Nathan Lane excels in Goodman’s gorgeously dark ‘Iceman Cometh’
BY HEDY WEISS Theater Criticfirstname.lastname@example.org May 3, 2012 7:04PM
◆ Through June 17
◆ Goodman Theatre,
170 N. Dearborn
◆ Tickets, $61-$133
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Updated: June 5, 2012 11:24AM
Think of it as a great awakening. You hear the chorus of groans, snorts and snores first. And only then, out of an otherworldly half-light, do the alcohol-ravaged bodies that inhabit Harry Hope’s skid row saloon gradually begin to take shape. Slumped in their chairs in various states of semi-consciousness, this room full of men might well be gathered for the most down-and-out of Last Suppers.
This is how “The Iceman Cometh,” Eugene O’Neill’s epic verbal opera of existential dread, begins in director Robert Falls’ gorgeously realized, crystal clear, meticulously cast (and, were it not so monumental in scale, Broadway-ready) production at the Goodman Theatre. And this is more or less how things end, too, after its characters “sing” their tragicomic, eerily mesmerizing siren songs for a solid four acts and 4¾ hours, during which time is simultaneously stretched and foreshortened. And if O’Neill’s play brings to mind “When We Dead Awaken,” the title of an Ibsen play about lost lives, it also captures the sense of humans — dreaming of life but flirting with death — found in Samuel Beckett’s “Endgame.”
So what is “The Iceman Cometh” about? Nothing less than the great questions: What keeps man (and this IS an intensely male-centric play) alive? Is it the truth, or the lies that some call “pipe dreams”? Do we crave freedom, or do we want love, which O’Neill sees as a form of enslavement and the great inducer of guilt? Is it action that fends off death, or is paralysis the best life-extender? And just what is the nature of happiness, anyway — and is anyone capable of achieving it?
How do you hang your tattered hat on THAT sort of storyline? For O’Neill, the trick is to gather more than a dozen lost souls in a gritty New York bar and flophouse and watch as they welcome the anti-messiah. He arrives in the form of a Midwestern-bred traveling salesman and good-time, free-spending visitor, Theodore “Hickey” Hickman (Nathan Lane, in a blistering, revelatory performance). At first he seems to be peddling the message of self-liberation, but in many ways he turns out to be the Grim Reaper. The son of a preacher, Hickey is the shrewdest of evangelists, and Lane, who soars in each of his grand, aria-like “sermons,” preaches what turns out to be a twisted gospel that suggests you can only set yourself free by murdering what you love most.
Watching intently as Hickey spreads the word is the tormented Larry Slade (Brian Dennehy, who played Hickey in Falls’ first go-round with “Iceman” in 1990). Once a fervent syndicalist-anarchist, he has long since become disillusioned with any “movement” that claims to help people, though his comical bourgeois revolutionary sidekick, Hugo Kalmar (Lee Wilkof), still belts out the slogans. Nevertheless, Slade’s past catches up with him in the form of Don Parritt (a fiercely anguished Patrick Andrews), who may or may not be his son, but for whom he refuses to serve as a father.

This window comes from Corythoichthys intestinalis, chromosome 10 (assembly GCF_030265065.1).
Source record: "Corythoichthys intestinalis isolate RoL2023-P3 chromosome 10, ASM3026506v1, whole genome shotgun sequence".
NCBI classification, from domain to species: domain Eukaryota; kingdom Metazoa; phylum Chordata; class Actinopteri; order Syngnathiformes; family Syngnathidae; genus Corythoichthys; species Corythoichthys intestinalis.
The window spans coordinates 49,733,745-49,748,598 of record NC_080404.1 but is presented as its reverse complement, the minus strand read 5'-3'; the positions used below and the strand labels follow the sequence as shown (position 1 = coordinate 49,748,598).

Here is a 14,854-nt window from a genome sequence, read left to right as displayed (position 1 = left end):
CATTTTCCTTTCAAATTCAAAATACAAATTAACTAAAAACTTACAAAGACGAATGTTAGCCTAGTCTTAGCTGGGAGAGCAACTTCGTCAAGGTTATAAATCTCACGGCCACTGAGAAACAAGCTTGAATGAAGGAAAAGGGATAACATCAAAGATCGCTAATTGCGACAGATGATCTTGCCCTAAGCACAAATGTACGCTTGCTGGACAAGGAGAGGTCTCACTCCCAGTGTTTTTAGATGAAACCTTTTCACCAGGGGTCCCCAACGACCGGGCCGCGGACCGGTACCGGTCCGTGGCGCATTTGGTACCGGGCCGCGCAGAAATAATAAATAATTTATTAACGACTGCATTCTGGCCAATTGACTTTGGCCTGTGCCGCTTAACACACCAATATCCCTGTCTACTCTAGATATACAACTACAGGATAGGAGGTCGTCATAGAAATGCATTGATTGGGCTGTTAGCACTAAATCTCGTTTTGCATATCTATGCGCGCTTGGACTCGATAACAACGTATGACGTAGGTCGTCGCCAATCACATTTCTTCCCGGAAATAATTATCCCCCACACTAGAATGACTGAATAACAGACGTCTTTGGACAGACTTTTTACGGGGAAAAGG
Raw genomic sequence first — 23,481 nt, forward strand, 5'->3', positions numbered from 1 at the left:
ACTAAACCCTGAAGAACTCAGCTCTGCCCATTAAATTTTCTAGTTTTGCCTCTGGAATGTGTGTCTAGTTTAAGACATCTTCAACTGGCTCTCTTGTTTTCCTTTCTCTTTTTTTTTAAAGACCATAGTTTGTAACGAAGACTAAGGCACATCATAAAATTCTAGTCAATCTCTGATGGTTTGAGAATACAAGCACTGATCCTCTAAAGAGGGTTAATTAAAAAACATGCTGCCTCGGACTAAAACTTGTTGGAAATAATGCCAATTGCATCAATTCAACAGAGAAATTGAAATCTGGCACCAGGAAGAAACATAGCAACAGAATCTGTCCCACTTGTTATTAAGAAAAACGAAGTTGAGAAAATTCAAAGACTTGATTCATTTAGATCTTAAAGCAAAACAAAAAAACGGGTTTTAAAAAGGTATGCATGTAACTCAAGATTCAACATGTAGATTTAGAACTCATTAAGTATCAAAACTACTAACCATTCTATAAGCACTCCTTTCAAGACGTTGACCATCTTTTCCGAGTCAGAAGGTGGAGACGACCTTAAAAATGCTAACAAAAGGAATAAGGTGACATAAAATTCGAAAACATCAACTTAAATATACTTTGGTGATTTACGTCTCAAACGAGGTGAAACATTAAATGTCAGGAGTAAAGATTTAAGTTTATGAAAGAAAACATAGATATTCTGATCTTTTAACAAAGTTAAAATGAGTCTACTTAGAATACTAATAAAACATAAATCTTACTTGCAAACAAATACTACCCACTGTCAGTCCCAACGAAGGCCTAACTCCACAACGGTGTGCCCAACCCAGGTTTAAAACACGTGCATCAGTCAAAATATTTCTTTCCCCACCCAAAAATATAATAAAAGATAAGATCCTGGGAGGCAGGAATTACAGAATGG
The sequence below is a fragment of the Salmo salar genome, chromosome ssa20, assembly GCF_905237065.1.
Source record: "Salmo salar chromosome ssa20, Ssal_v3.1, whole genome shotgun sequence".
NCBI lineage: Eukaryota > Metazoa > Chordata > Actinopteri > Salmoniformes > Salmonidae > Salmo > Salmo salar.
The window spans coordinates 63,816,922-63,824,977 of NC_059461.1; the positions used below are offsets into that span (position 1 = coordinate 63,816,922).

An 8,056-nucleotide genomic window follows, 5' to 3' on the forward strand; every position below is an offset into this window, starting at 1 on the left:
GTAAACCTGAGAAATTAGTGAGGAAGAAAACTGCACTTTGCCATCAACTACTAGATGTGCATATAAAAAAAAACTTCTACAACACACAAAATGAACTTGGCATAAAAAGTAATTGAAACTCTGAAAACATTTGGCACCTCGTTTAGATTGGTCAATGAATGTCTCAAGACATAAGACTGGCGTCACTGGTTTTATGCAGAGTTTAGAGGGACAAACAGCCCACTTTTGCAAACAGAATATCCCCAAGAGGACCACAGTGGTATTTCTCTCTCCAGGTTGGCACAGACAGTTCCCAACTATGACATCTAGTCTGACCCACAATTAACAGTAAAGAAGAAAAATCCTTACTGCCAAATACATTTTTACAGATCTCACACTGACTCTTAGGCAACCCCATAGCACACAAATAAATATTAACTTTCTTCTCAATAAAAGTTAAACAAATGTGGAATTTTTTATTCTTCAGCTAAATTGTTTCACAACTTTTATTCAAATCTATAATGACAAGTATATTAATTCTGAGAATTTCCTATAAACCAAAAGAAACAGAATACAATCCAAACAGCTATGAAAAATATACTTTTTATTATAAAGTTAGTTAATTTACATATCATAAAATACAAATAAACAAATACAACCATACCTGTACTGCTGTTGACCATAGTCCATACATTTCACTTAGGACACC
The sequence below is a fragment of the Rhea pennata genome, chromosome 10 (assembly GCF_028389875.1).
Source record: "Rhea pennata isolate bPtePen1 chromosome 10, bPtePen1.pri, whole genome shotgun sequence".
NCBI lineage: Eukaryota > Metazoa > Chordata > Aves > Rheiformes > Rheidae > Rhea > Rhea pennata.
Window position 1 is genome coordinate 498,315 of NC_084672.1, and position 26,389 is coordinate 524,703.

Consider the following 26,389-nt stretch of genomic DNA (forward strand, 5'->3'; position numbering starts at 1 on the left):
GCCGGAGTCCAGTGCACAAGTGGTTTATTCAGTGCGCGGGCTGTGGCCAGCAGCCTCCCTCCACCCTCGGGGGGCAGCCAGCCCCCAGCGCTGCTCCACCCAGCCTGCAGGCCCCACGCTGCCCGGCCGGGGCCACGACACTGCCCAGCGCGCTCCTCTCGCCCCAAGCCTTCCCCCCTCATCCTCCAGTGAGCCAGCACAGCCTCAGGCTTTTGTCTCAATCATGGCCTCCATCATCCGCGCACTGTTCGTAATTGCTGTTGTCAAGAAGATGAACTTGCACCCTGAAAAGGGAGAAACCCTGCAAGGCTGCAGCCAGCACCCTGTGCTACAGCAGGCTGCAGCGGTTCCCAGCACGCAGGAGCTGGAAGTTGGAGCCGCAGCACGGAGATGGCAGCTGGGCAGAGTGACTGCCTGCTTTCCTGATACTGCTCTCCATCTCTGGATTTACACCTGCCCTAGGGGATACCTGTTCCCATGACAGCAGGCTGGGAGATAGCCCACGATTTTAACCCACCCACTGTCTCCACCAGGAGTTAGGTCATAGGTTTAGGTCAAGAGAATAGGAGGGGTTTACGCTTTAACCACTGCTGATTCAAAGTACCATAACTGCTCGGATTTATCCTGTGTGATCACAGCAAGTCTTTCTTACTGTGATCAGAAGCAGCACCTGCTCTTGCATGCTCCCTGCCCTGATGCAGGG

Acting as indulgent host to them all is the generous but fear-filled proprietor, Harry Hope (a pitch-perfect Stephen Ouimette), who is of a piece with these impotent, dream-sodden men who quake at the notion of relinquishing their room keys as they try to navigate the world outside. They include: Willie Oban (galvanic work by John Hoogenakker as a self-destructive young lawyer); Joe Mott (a powerhouse John Douglas Thompson as the black man who, in O’Neill’s remarkably candid look at racism, knows precisely when he is and is not accepted in the white world); Piet Wetjoen (John Judd) and Cecil Lewis (John Reeger), perfectly ridiculous as they continue to fight their own personal Boer War; James Cameron (James Harms, spindly thin and ideally addled as a former war correspondent); and Ed Mosher (Larry Neumann Jr. as a tricky ex-carny and moocher).
Tending bar are Rocky Pioggi (big, burly Salvatore Inzerillo), who pimps on the side with his streetwalkers (Tara Sissom and Lee Stark), and Chuck Morello (Marc Grapey), who only entertains the notion of marrying his prostitute girlfriend (Kate Arrington, too beautiful by far, but emblematic of O’Neill’s madonna/whore view of women).
The play moves from the initial awakening, to the crazy 60th birthday party Hickey throws for Harry, to a brief odyssey by some of the terrified men into the blazing light of day, to a return to the shadowy safety of the saloon, where a tiny, prisonlike window suggests a Beckett interior.
Falls’ 1990 production of “Iceman” at the “old” Goodman Theatre has long lingered in my memory. But the precisionism of this version, with its incisive orchestration and strikingly high-definition portrayal of each character, suggests the grand payoff from his two decades spent exploring every facet of O’Neill.
Kevin Depinet’s set, though “inspired” by John Conklin’s original, takes the play into a grand new dimension, with its exquisitely hellish colors and dramatic shifts from flatness to stunning deep perspective. Natasha Katz’s breathtaking lighting evokes both Caravaggio and Edward Hopper, and Merrily Murray-Walsh’s costumes are an ideal mix of genteel rags and period spice.
The denizens of Harry Hope’s saloon compulsively trumpet “The Tomorrow Movement,” though they know all too well their tomorrows are, at best, long-lost yesterdays. Yet here is the great irony: They could not be more vividly present than they are in “Iceman.”